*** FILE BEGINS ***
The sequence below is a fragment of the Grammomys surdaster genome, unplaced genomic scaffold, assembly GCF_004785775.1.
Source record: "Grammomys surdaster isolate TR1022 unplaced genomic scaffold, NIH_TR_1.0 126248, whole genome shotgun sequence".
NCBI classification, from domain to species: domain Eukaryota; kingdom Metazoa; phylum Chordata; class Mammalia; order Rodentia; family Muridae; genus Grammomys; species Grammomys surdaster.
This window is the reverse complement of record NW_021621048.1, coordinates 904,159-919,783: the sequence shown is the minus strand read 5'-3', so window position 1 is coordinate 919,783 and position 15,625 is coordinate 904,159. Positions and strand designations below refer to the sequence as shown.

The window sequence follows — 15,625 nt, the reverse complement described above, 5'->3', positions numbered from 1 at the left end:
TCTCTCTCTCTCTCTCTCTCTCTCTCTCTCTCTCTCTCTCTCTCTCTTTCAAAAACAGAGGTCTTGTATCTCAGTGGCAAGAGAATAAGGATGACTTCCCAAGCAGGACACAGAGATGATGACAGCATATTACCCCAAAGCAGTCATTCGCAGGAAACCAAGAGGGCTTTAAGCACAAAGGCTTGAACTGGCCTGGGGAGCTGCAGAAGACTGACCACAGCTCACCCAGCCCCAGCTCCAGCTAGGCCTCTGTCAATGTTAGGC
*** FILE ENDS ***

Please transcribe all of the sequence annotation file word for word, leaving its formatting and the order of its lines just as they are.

The sequence below is a fragment of the Grammomys surdaster genome, unplaced genomic scaffold, assembly GCF_004785775.1.
Source record: "Grammomys surdaster isolate TR1022 unplaced genomic scaffold, NIH_TR_1.0 126248, whole genome shotgun sequence".
NCBI classification, from domain to species: domain Eukaryota; kingdom Metazoa; phylum Chordata; class Mammalia; order Rodentia; family Muridae; genus Grammomys; species Grammomys surdaster.
This window is the reverse complement of record NW_021621048.1, coordinates 904,159-919,783: the sequence shown is the minus strand read 5'-3', so window position 1 is coordinate 919,783 and position 15,625 is coordinate 904,159. Positions and strand designations below refer to the sequence as shown.

The window sequence follows — 15,625 nt, the reverse complement described above, 5'->3', positions numbered from 1 at the left end:
TCTCTCTCTCTCTCTCTCTCTCTCTCTCTCTCTCTCTCTCTCTCTCTTTCAAAAACAGAGGTCTTGTATCTCAGTGGCAAGAGAATAAGGATGACTTCCCAAGCAGGACACAGAGATGATGACAGCATATTACCCCAAAGCAGTCATTCGCAGGAAACCAAGAGGGCTTTAAGCACAAAGGCTTGAACTGGCCTGGGGAGCTGCAGAAGACTGACCACAGCTCACCCAGCCCCAGCTCCAGCTAGGCCTCTGTCAATGTTAGGC